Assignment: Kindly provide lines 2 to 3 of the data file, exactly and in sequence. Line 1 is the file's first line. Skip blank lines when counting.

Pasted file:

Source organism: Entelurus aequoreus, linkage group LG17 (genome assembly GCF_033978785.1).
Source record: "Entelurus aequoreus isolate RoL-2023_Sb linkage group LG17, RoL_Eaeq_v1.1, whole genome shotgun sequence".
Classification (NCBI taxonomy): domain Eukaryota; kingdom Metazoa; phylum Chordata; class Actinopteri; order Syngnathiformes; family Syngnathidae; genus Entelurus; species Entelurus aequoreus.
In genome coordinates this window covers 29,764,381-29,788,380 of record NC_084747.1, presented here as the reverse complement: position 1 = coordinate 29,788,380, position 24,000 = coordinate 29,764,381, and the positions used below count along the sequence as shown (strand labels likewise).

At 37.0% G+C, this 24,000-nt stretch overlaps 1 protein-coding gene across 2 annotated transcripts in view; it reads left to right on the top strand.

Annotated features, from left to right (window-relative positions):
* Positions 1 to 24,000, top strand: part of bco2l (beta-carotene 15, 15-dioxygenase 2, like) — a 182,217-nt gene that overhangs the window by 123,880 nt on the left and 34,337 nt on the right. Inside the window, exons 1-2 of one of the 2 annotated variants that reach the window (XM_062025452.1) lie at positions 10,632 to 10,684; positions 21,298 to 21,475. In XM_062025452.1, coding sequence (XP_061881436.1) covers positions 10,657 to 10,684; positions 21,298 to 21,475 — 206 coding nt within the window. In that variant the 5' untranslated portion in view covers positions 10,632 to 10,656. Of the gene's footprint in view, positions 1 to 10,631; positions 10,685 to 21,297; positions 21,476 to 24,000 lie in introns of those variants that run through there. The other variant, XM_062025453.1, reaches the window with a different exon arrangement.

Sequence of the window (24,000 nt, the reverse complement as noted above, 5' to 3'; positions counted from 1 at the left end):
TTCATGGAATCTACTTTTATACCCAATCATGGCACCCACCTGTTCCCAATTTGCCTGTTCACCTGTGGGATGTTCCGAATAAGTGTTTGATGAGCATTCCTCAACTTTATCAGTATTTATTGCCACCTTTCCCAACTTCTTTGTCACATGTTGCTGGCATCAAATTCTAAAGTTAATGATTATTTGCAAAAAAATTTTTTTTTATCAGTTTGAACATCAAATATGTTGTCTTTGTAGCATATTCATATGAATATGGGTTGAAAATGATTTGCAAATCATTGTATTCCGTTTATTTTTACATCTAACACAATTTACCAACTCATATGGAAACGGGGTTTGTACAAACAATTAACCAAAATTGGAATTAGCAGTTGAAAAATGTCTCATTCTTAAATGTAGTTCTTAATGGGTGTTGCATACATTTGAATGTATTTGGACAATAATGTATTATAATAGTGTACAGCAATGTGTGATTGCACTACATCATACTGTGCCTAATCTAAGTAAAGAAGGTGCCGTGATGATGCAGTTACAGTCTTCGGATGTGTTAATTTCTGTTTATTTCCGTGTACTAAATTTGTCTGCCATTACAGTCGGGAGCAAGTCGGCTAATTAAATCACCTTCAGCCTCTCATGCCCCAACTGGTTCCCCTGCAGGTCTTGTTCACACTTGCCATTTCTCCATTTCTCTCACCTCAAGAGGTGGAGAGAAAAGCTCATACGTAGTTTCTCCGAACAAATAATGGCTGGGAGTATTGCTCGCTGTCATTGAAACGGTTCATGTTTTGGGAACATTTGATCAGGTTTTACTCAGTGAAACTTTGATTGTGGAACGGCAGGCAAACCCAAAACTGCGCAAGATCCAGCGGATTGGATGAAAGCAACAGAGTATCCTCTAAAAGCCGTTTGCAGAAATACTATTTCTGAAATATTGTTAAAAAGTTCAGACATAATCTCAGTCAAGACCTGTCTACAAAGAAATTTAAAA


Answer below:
Source record: "Entelurus aequoreus isolate RoL-2023_Sb linkage group LG17, RoL_Eaeq_v1.1, whole genome shotgun sequence".
Classification (NCBI taxonomy): domain Eukaryota; kingdom Metazoa; phylum Chordata; class Actinopteri; order Syngnathiformes; family Syngnathidae; genus Entelurus; species Entelurus aequoreus.